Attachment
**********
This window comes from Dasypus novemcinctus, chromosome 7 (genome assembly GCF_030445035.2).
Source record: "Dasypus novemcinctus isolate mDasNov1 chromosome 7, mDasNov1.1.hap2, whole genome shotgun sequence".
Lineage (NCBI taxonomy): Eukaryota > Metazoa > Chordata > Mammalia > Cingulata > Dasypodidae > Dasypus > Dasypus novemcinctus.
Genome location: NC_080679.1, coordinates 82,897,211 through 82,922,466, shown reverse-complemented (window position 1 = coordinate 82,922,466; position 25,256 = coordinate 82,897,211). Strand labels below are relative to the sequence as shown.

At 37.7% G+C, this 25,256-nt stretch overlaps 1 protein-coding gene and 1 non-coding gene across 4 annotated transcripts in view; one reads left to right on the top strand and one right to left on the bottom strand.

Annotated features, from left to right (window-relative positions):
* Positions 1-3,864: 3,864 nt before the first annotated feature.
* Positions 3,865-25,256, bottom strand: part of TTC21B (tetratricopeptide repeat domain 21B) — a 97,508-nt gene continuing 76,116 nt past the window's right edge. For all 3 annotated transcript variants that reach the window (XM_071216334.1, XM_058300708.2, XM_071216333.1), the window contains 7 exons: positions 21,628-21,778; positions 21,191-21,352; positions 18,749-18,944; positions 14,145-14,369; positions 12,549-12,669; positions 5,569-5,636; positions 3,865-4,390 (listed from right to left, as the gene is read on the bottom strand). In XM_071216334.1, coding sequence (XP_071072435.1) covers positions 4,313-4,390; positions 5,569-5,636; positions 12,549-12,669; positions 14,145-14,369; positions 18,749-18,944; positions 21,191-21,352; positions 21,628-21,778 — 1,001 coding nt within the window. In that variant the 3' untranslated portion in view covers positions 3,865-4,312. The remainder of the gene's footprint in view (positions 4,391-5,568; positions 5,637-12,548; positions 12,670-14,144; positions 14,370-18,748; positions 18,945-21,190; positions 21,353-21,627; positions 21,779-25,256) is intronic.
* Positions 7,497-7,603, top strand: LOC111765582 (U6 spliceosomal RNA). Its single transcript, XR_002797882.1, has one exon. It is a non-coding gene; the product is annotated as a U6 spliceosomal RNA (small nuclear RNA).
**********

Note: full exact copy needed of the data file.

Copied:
This window comes from Dasypus novemcinctus, chromosome 7 (genome assembly GCF_030445035.2).
Source record: "Dasypus novemcinctus isolate mDasNov1 chromosome 7, mDasNov1.1.hap2, whole genome shotgun sequence".
Lineage (NCBI taxonomy): Eukaryota > Metazoa > Chordata > Mammalia > Cingulata > Dasypodidae > Dasypus > Dasypus novemcinctus.
Genome location: NC_080679.1, coordinates 82,897,211 through 82,922,466, shown reverse-complemented (window position 1 = coordinate 82,922,466; position 25,256 = coordinate 82,897,211). Strand labels below are relative to the sequence as shown.

At 37.7% G+C, this 25,256-nt stretch overlaps 1 protein-coding gene and 1 non-coding gene across 4 annotated transcripts in view; one reads left to right on the top strand and one right to left on the bottom strand.

Annotated features, from left to right (window-relative positions):
* Positions 1-3,864: 3,864 nt before the first annotated feature.
* Positions 3,865-25,256, bottom strand: part of TTC21B (tetratricopeptide repeat domain 21B) — a 97,508-nt gene continuing 76,116 nt past the window's right edge. For all 3 annotated transcript variants that reach the window (XM_071216334.1, XM_058300708.2, XM_071216333.1), the window contains 7 exons: positions 21,628-21,778; positions 21,191-21,352; positions 18,749-18,944; positions 14,145-14,369; positions 12,549-12,669; positions 5,569-5,636; positions 3,865-4,390 (listed from right to left, as the gene is read on the bottom strand). In XM_071216334.1, coding sequence (XP_071072435.1) covers positions 4,313-4,390; positions 5,569-5,636; positions 12,549-12,669; positions 14,145-14,369; positions 18,749-18,944; positions 21,191-21,352; positions 21,628-21,778 — 1,001 coding nt within the window. In that variant the 3' untranslated portion in view covers positions 3,865-4,312. The remainder of the gene's footprint in view (positions 4,391-5,568; positions 5,637-12,548; positions 12,670-14,144; positions 14,370-18,748; positions 18,945-21,190; positions 21,353-21,627; positions 21,779-25,256) is intronic.
* Positions 7,497-7,603, top strand: LOC111765582 (U6 spliceosomal RNA). Its single transcript, XR_002797882.1, has one exon. It is a non-coding gene; the product is annotated as a U6 spliceosomal RNA (small nuclear RNA).